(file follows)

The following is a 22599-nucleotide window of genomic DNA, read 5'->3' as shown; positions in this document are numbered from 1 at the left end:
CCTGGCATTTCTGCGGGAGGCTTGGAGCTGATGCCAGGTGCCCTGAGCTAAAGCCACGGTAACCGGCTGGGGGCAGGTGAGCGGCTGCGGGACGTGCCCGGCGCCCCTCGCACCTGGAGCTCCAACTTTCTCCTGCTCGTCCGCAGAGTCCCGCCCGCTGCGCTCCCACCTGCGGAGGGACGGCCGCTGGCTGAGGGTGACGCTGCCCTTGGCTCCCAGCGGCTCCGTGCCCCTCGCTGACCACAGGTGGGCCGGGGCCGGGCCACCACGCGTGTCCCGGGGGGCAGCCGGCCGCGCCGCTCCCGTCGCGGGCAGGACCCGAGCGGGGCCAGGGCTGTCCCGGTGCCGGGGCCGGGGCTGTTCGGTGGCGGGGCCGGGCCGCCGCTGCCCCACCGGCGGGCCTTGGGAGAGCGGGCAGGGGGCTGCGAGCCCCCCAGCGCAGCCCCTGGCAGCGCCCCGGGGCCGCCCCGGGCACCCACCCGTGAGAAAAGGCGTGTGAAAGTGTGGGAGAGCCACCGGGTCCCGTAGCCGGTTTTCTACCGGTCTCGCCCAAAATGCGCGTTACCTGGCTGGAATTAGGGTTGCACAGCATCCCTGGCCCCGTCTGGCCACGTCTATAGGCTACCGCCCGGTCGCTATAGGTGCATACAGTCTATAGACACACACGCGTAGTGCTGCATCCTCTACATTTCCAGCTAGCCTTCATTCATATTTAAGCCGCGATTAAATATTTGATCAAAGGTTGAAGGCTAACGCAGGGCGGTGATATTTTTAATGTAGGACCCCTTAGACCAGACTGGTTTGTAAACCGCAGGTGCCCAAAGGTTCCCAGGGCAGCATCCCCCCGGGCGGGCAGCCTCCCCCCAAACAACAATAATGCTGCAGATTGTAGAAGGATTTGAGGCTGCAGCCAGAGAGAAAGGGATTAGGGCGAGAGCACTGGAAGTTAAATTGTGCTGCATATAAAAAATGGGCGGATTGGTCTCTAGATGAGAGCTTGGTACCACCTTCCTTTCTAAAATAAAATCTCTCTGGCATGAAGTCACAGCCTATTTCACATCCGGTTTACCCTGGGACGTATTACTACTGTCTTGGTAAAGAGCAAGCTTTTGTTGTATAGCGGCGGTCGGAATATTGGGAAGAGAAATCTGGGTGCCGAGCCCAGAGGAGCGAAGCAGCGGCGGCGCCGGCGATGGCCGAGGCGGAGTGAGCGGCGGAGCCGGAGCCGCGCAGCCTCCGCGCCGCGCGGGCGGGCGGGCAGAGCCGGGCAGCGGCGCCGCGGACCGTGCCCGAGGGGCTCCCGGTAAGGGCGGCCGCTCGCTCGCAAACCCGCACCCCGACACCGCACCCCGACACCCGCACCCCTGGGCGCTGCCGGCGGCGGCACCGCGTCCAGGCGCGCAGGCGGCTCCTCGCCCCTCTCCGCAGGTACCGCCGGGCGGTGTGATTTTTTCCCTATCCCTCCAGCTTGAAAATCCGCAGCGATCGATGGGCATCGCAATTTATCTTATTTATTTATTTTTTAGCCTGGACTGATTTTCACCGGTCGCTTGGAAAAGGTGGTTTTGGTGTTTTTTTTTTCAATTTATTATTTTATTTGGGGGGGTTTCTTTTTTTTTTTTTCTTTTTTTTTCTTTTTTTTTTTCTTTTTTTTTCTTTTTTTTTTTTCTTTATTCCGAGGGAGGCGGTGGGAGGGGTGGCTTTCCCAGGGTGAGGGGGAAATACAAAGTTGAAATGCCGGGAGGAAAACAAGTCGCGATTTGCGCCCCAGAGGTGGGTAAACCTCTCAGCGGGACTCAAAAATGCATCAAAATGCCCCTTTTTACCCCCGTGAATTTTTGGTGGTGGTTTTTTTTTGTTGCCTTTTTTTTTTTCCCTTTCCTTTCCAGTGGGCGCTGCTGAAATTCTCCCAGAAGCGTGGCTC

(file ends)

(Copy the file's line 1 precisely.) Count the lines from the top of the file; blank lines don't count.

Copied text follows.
The following is a 22599-nucleotide window of genomic DNA, read 5'->3' as shown; positions in this document are numbered from 1 at the left end: